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Bokken vs Shinken: What's the Difference?

February 24, 2019

Bokken vs Shinken: What's the Difference?

The shinken and bokken are two traditional Japanese swords that have been used in martial arts for centuries. Specifically, practitioners of iajutsu -- the martial art of unsheathing and drawing a sword -- and practitioners of tameshigiri -- the martial art of cutting practice targets -- often use these swords. But while the shinken and bokken feature a similar size and shape, they are two completely different swords with their own unique features.

Overview of the Shinken

The term "shinken" means "live sword," which is its defining characteristic. Although the shinken is used in martial arts competitions, it still features a real blade, which is traditionally made of high-carbon tamahagane steel. Even the blade of the shinken is sharpened to a fine edge, allowing it to cut more smoothly through the practice targeting during tameshigiri.

It's important to note that there are different types of shinken. Gendaito, for example, are considered the highest-quality shinkens on the market. Today, there are only about 250 bladesmiths who make them. Due to their rarity, gendaito shinkens are incredibly hard to find, and even if you're able to find one, you'll have to pay a premium price to buy it -- usually about $6,000 to $10,000 for just the blade and even more for the complete sword.

Overview of the Bokken

The bokken, while also being made in Japan, isn't the same as the shinken. The term "bokken" literally means "wood sword." Unlike the shinken, the bokken isn't made of metal, nor does it feature a live blade. Instead, it's made entirely or mostly of wood, meaning it can't feature a sharp edge. The bokken still features a similar shape and size as the shinken -- as well as other traditional Japanese swords like the katana -- but it doesn't have a live blade.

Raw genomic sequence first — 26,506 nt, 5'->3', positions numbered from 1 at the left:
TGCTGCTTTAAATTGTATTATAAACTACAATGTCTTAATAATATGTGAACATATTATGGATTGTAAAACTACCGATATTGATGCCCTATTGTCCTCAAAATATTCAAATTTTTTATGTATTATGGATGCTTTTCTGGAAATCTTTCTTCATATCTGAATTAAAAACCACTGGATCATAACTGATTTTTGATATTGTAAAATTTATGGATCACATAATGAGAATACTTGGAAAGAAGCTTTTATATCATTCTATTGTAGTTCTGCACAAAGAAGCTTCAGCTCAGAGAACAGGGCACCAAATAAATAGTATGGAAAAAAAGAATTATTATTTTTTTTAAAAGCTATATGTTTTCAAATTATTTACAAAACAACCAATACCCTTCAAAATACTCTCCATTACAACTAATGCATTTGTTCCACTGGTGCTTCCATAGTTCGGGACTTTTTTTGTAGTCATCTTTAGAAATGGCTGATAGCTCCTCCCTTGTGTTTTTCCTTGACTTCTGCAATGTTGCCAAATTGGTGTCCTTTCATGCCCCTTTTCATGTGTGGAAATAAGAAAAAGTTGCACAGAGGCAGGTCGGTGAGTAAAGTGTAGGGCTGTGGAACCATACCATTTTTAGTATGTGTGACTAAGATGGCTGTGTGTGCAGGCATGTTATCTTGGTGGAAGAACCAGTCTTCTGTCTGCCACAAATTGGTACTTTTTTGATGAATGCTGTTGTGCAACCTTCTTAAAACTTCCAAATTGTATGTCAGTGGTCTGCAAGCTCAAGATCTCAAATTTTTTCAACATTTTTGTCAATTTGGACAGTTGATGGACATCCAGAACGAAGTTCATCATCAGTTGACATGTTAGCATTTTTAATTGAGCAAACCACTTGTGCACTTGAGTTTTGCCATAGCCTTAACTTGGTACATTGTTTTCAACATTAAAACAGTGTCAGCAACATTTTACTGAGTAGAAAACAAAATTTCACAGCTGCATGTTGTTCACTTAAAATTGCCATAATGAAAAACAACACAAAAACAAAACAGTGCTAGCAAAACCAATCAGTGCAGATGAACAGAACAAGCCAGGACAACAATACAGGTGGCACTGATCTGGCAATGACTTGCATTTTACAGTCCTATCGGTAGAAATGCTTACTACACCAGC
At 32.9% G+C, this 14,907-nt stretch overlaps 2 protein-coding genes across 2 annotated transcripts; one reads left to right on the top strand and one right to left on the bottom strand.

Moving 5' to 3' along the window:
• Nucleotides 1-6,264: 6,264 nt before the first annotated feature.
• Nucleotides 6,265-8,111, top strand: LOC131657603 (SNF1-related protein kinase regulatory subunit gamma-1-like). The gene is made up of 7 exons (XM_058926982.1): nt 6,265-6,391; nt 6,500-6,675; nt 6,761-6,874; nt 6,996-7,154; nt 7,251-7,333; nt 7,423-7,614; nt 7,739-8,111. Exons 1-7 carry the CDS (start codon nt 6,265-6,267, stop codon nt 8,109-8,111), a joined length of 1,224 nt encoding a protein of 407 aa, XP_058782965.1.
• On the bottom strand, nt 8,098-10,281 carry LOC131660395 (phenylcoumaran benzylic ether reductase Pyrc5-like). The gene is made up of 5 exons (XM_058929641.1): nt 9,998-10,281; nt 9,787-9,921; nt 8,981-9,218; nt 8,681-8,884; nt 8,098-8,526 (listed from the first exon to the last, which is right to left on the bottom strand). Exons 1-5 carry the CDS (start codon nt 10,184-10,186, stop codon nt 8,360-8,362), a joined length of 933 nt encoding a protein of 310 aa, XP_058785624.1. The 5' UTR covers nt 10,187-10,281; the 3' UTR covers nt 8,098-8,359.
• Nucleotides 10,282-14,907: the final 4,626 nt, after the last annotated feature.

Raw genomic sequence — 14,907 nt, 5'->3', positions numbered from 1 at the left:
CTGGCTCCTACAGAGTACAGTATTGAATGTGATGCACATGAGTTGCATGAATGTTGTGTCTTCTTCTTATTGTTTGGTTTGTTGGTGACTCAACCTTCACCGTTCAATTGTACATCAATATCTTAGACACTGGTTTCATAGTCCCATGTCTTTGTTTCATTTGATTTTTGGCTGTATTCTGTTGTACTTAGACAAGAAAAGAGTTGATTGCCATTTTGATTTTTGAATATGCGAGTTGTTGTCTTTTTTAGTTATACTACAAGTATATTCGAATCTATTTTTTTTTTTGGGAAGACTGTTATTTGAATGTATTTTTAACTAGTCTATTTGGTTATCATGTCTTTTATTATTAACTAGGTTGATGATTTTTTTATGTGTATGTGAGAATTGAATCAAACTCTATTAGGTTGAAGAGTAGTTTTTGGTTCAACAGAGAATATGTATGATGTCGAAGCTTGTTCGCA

Practitioners of Japanese martial arts often prefer using the bokken over other swords because it reduces the risk of self-injury. Since the bokken is made of wood, there is little or no risk of a practitioner accidentally cutting himself while wielding and using it. With that said, the bokken isn't a suitable sword for certain Japanese martial arts. Tameshigiri, for example, requires the use of a sword with a live blade. Otherwise, practitioners won't be able to cut through the practice target.

The shinken and bokken are similar in the fact that they are both used in Japanese martial arts. Of those two swords, however, only the shinken features a live blade with a sharp edge.


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